I'm stuck on continuing the next exercise:


$\log_{c}a = 3$
$\log_{c}b = 4$


$$ y = \frac{a^{3}\sqrt{b \cdot c^{2}}}{2} $$

What's the value of $\log_{c}y$ (integer)?

So far, I did all the substitutions that were obvious at my eyes:

$$ y = \frac{a^{3}\sqrt{b \cdot c^{2}}}{2}\quad\rightarrow\quad y = \frac{c^{9}\sqrt{c^{4} \cdot c^{2}}}{2}\quad\rightarrow\quad y = \frac{c^{9}\sqrt{c^{6}}}{2}\quad\rightarrow\quad y = \frac{c^{9} c^{3}}{2}\quad\rightarrow\quad y = \frac{c^{12}}{2} $$

The last equality is the same as $c^{12} = 2y$, which could be written as:

$$ \log_{c}2y = 12\quad\rightarrow\quad \log_{c}2 + \log_{c}y = 12 $$

I really don't know haw to continue. I've managed to find a $\log_{c}y$, but I don't know what to do with the $\log_{c}2$. Either I took the wrong path, or I'm missing something that prevents me to finish this exercise.

Any hints are much welcome! Thanks in advance.

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    $\begingroup$ At a quick glance, your work looks right to me and I don't see a way to deal with the 2 or $\frac{1}{2}$. $\endgroup$ – Isaac May 11 '11 at 23:15
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    $\begingroup$ Perhaps $a,b,c$ are to be integers. After all, we don't have the source book... $\endgroup$ – GEdgar May 11 '11 at 23:58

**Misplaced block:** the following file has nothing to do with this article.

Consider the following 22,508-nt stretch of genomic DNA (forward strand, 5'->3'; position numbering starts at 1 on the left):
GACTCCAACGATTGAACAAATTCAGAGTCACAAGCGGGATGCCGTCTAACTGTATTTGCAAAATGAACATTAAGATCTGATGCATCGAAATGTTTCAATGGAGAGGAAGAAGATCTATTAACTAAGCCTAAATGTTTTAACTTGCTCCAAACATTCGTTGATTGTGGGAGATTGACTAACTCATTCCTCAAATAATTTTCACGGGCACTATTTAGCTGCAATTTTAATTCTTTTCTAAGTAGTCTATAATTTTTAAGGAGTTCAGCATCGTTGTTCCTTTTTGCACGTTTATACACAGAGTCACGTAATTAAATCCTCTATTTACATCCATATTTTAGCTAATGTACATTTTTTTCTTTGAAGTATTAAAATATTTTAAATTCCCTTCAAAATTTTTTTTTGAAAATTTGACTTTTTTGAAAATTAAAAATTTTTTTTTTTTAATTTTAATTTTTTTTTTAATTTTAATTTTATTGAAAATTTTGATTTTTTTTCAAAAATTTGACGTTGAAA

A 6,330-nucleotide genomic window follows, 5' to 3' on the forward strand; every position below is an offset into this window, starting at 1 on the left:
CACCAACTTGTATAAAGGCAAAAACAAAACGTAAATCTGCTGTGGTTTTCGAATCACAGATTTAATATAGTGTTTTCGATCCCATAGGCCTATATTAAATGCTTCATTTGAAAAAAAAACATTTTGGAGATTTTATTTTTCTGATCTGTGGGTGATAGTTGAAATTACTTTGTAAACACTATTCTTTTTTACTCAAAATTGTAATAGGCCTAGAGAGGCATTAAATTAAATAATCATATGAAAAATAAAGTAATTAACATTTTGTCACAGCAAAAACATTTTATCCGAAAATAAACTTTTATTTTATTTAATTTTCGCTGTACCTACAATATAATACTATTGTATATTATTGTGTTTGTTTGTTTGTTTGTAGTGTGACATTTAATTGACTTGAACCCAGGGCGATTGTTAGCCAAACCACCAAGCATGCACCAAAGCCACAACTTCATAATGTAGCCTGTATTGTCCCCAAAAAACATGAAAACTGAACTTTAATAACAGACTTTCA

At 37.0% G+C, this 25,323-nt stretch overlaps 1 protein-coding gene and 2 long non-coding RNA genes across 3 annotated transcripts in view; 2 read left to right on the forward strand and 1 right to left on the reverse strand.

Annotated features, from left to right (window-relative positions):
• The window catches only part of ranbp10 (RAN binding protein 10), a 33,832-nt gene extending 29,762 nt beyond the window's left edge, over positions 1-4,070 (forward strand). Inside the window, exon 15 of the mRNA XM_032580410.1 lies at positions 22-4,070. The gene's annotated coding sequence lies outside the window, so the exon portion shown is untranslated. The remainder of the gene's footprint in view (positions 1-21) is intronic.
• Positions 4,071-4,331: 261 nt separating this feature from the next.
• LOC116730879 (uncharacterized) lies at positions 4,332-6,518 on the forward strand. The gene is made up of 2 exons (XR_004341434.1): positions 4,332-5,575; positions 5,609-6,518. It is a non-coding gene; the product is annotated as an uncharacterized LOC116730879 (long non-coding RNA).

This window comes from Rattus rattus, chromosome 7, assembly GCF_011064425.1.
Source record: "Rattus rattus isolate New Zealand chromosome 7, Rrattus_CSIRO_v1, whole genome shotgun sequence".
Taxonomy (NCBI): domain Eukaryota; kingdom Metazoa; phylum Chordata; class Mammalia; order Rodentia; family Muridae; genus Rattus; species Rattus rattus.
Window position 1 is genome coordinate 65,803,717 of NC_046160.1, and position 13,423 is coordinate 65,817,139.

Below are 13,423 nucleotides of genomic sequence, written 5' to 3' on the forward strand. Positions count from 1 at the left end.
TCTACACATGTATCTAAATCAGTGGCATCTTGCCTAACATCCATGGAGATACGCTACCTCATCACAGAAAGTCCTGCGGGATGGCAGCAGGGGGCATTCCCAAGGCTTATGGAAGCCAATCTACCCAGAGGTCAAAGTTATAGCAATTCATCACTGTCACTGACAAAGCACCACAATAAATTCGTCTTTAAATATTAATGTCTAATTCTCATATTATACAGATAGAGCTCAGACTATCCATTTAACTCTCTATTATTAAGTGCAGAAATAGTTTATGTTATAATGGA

• $\begingroup$ @Isaac, thanks. I was also thinking that could be no apparent solution, but know @GEdgar and @Skatche proposals are clarifying some aspects. The source book is really vague. I'll check the answer — I guess there is an error with this exercise. $\endgroup$ – sidyll May 12 '11 at 0:04
  • $\begingroup$ Yeah, assuming that the course is something along the lines of advanced algebra, precalculus, or college algebra, it's almost certainly a misprint. $\endgroup$ – Isaac May 12 '11 at 0:18

Take $\log_c$ of both sides of the equation:

$$ \log_c y=3\log_c a+\frac12\log_c b+1-\log_c 2.$$ And so, $$\log_c y=3(3)+\frac12(4)+1-\log_c 2=12-\log_c 2.$$

  • $\begingroup$ A lot easier… Thanks for pointing it out Nana. $\endgroup$ – sidyll May 12 '11 at 0:10

Note that we know $\log_c y$ is an integer, so $\log_c 2$ must also be an integer, hence $c^k=2$ for some $k\in\mathbb{Z}$. If we also assume $c$ is an integer, then the problem does in fact have a unique solution. Hope this helps.

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    $\begingroup$ Very clever! Well, following the idea $\log_{c}2 = 1$ (if I'm not mistaken), but unfortunately I've just checked the workbook answers (answers are provided, resolutions not) and it should be 4, not 11. Hmm, probably there is something wrong with the exercise. I'll search for my teacher tomorrow in school and ask him about this exercise. Thanks a lot you all, I'll post any news. cc @Isaac @GEdgar @Nana $\endgroup$ – sidyll May 12 '11 at 0:15

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